Shopping for your wedding dress is usually very much an in-person experience. We’re talking visits to multiple bridal boutiques – or high street stores – to try on gowns, often with your mum and a bridesmaid or two in tow. Then there are the fittings and alterations, as well as any styling appointments you might book to choose your shoes and accessories.
Obviously, with the UK currently in lockdown due to COVID-19, this sort of shopping isn’t possible at the moment. It’s hard to know exactly what to do if your wedding is during the Coronavirus pandemic, as the situation is constantly changing, and we don’t know how long the lockdown will last.
However, if your big day is later in the year or in 2021, you don’t have to totally give up on wedding dress shopping.
Maybe you always planned to get married on this date, or maybe you’ve rescheduled your wedding and are already sending out change the date cards. Whatever the case, there are things you can do now to get closer to find your wedding dress.
Image | Arnel Hasanovic at Unsplash
1. Start researching bridal boutiques
We can’t say when wedding dress shops will be open again. The UK went into lockdown on 23rd March and on 16th April it was extended for ‘at least three weeks’. At the moment, you can only go outside for essential reasons – to buy food, to exercise or for medical reasons – so obviously in-person wedding dress shopping is off the table.
However, you can still use this time to decide exactly which boutiques you want to visit when they reopen. Our guide to the best bridal boutiques in the UK is a good place to start. Look at your Pinterest board of wedding dresses – or start one if you haven’t already – and see which designers keep coming up, then check which boutiques stock them.
“I always say don’t do too much research, but this really is the perfect time to do it and work out which are the brands whose ethos throughout this situation you strongly identify with,” says designer Kate Halfpenny. “You’ll learn a lot about a company now if you reach out to them during this crisis to see what they suggest.”
We also recommend that you:
- Decide which location to try – this could be near you or you could turn wedding dress shopping into a weekend away in another city, once the lockdown is over. Remember, however, that weekend appointments can get very booked up, so if you choose an area you can visit during the week, you might find dress shopping easier.
- Read online shop reviews.
- Look at boutiques’ social media feeds for inspiration.
- Research the price range of any boutique you like the look of.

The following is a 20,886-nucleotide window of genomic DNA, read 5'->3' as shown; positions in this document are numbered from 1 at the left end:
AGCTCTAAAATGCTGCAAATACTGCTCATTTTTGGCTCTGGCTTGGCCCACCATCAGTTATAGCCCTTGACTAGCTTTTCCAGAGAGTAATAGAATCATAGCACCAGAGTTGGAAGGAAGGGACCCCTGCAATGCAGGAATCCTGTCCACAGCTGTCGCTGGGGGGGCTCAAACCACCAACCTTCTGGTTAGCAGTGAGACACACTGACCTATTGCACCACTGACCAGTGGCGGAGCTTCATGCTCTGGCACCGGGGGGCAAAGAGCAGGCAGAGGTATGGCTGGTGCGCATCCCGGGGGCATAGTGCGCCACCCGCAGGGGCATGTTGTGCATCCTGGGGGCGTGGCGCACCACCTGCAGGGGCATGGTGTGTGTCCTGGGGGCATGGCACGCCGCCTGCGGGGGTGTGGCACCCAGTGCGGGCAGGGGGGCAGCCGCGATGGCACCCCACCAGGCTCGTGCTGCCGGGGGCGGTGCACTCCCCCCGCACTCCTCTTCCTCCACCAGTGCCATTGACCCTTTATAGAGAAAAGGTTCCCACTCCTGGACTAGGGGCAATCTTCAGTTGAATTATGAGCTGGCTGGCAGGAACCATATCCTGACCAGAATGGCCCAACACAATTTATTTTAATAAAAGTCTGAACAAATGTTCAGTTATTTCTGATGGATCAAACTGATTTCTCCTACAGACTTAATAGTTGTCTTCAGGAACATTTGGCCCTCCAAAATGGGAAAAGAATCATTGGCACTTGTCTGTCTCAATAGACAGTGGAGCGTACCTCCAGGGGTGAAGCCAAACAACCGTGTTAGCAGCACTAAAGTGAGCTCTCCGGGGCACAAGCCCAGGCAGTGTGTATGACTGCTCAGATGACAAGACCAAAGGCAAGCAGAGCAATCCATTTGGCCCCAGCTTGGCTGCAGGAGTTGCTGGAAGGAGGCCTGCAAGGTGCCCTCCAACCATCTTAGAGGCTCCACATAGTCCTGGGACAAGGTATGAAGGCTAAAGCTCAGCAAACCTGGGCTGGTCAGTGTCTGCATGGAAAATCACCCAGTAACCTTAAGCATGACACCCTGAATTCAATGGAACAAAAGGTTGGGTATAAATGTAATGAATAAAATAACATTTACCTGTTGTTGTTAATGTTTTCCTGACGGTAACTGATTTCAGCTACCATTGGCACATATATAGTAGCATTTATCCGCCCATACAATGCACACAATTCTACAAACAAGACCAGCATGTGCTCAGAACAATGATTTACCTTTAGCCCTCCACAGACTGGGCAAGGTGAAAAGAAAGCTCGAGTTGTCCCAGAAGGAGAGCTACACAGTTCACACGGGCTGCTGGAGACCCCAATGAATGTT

- Ask married family and friends if there’s anywhere they’d recommend, or simply put out a shout for recommendations on Insta stories.
- Find out whether each shop offers in-house alterations, and if not, whether they can point you in the direction of a good seamstress.
- Check whether they also offer shoes and accessories, if you’d prefer to put your bridal look together in one place.
- Look at how they handle the shopping process to see if it suits your style – do they offer appointments and if so, how long are these? Do you have to pay a deposit for an appointment? Is this refundable? Will there be any other brides-to-be in the store? What size samples do they have for you to try on?
- Look at their opening hours.
READ MORE: Important questions to ask your wedding dress shop
2. Book wedding dress appointments
It’s impossible to predict when the restrictions will be lifted and bridal boutiques will re-open. The UK’s deputy chief medical office, Jenny Harries, has said it could take up to six months for the country to return to normal life, although shops may well reopen before that with social distancing measures in place.
However, once you’ve identified the boutiques you want to visit, if you can make some appointments for a few months’ time, there’s a good reason to do so. “2021 is going to be a busy year so start researching all aspects of your wedding now and make bookings if you can,” explains designer Sassi Holford. “For your wedding dress the same applies – book those first appointments before everyone else does!”
We usually advise brides-to-be to start shopping at least nine months before the big day. You don’t want to feel rushed into a decision, and it can take several months for your dress to be made and shipped – and then you’ll need to build in fittings and alterations, too, which can add a few weeks. Ask boutiques what the lead times are for your favourite designers.